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Sudan's health sector partnership: from confined progression to openness and hope to uncertain demise
Umeå University, Faculty of Medicine, Department of Epidemiology and Global Health. World Health Organization Sudan Country Office, Sudan.ORCID iD: 0009-0003-7488-4777
Umeå University, Faculty of Medicine, Department of Epidemiology and Global Health.ORCID iD: 0000-0001-7087-1467
Umeå University, Faculty of Medicine, Department of Epidemiology and Global Health.ORCID iD: 0000-00018723-8131
Umeå University, Faculty of Medicine, Department of Epidemiology and Global Health.ORCID iD: 0000-0001-7234-3510
2024 (English)In: Development Policy Review, ISSN 0950-6764, E-ISSN 1467-7679, Vol. 42, no 2, article id e12757Article in journal (Refereed) Published
Abstract [en]

Motivation: Despite signature of the 2005 Paris Declaration on Aid Effectiveness and subsequent adoption of the effective development cooperation (EDC) principles for better health cooperation, there is a gap in documenting the challenges to implement these commitments at country level. Sudan represents an interesting case study: the country adopted a local health compact in 2014, but for much of the time since the regime was under sanction. Sudan witnessed a revolution in 2018, followed by a counter-coup in 2021.

Purpose: We aim to explore the evolution of Sudan health sector partners’ relationships, perspectives, and adherence to EDC principles of ownership, alignment, and harmonization, while accounting for underlying processes and context changes between 2015 and 2022.

Methods and approach: We collected data through two rounds of interviews, in 2015 (16) and 2022 (8), with stakeholders within the Sudan Health Sector Partnership. We used the framework method for data analysis where responses are coded then sorted into themes.

Findings: Prior to the 2019 revolution cooperation was progressive but restricted, with civil society marginalized and a dominating government. The principles, especially ownership, were misused and misaligned with national priorities driven by donors’ interests and conditions.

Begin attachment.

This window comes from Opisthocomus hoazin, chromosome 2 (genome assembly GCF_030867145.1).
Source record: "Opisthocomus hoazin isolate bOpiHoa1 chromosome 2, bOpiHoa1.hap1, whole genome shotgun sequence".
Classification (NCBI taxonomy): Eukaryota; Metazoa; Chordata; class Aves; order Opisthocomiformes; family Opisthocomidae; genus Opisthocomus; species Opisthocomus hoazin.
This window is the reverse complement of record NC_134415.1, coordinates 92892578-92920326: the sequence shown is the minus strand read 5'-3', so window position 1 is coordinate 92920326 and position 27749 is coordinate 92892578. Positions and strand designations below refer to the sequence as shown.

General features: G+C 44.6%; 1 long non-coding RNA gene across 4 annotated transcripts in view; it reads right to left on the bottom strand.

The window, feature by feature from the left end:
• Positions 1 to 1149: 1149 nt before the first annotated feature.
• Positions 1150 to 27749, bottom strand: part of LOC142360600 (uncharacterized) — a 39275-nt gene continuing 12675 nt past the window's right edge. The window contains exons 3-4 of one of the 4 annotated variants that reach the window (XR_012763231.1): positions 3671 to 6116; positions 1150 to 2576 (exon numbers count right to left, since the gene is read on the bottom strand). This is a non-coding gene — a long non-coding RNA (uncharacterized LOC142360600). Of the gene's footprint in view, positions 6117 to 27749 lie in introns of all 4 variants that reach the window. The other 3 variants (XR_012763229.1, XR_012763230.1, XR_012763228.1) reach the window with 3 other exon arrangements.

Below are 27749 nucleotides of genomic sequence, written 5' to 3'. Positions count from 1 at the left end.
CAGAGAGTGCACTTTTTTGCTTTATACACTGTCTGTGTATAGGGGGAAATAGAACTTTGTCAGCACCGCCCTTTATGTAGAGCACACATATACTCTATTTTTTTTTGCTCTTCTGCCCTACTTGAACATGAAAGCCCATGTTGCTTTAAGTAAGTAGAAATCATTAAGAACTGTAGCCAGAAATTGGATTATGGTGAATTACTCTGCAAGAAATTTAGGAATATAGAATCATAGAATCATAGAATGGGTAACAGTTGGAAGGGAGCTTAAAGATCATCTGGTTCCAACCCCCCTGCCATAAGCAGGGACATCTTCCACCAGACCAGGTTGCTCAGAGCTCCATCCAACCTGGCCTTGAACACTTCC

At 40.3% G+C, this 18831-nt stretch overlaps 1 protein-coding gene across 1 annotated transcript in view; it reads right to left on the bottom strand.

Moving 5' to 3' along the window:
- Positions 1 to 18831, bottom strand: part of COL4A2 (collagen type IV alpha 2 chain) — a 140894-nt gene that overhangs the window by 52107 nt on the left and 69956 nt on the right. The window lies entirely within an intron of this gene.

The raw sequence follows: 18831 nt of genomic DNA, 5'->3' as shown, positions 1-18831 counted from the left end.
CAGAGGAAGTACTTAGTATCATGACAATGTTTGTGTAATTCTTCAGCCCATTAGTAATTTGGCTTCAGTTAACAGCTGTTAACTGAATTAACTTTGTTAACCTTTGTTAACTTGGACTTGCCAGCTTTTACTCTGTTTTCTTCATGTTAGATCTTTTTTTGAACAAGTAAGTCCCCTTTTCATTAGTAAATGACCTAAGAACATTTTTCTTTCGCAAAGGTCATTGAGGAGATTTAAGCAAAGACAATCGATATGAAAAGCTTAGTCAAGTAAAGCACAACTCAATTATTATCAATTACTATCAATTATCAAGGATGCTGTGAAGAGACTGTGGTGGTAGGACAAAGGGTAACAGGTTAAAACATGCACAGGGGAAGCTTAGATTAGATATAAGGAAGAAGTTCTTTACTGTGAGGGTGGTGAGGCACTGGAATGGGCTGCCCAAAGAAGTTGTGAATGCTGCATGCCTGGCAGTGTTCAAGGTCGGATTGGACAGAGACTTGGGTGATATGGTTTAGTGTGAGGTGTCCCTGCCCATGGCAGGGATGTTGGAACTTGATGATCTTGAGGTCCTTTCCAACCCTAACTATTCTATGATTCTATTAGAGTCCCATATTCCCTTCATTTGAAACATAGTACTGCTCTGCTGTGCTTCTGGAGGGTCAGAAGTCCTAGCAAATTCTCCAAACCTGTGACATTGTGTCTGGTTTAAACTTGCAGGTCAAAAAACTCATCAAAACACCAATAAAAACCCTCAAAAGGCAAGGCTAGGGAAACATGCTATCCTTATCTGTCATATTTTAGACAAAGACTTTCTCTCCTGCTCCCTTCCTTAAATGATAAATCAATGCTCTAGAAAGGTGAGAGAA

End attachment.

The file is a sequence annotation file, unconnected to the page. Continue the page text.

The transitional (post-revolution) period witnessed partners’ openness and influx, but unstable leadership and subsequent changes in priorities led to wasted opportunities.

Following the coup, donors adopted a no-contact policy towards the de facto government. Instead, the expectation was that civil society organizations would replace the government as the main implementers. Overall, limited coordination capacity and no sustainability measures were present throughout.

Policy implications: Much of what was observed was down to the often complicated and difficult context of the governance of Sudan. That said, general issues arose including the government's ability to coordinate policy and implementation; the need for stable, legitimate arrangements; and the need to define the role of civil society and to empower civil society organizations. Within a complex and volatile context, revisiting partners’ commitments through joint compact reviews and transparent EDC progress monitoring is crucial.

Place, publisher, year, edition, pages
John Wiley & Sons, 2024. Vol. 42, no 2, article id e12757
Keywords [en]
alignment, coordination, effective development cooperation, framework analysis, harmonization, health sector, ownership, partnership, Sudan
National Category
Health Care Service and Management, Health Policy and Services and Health Economy
Identifiers
URN: urn:nbn:se:umu:diva-216479DOI: 10.1111/dpr.12757ISI: 001155272200001Scopus ID: 2-s2.0-85184249903OAI: oai:DiVA.org:umu-216479DiVA, id: diva2:1811444
Funder
Familjen Erling-Perssons StiftelseAvailable from: 2023-11-13 Created: 2023-11-13 Last updated: 2024-05-14Bibliographically approved

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Aweesha, HuzeifaHurtig, Anna-KarinPulkki-Brännström, Anni-MariaSan Sebastian, Miguel

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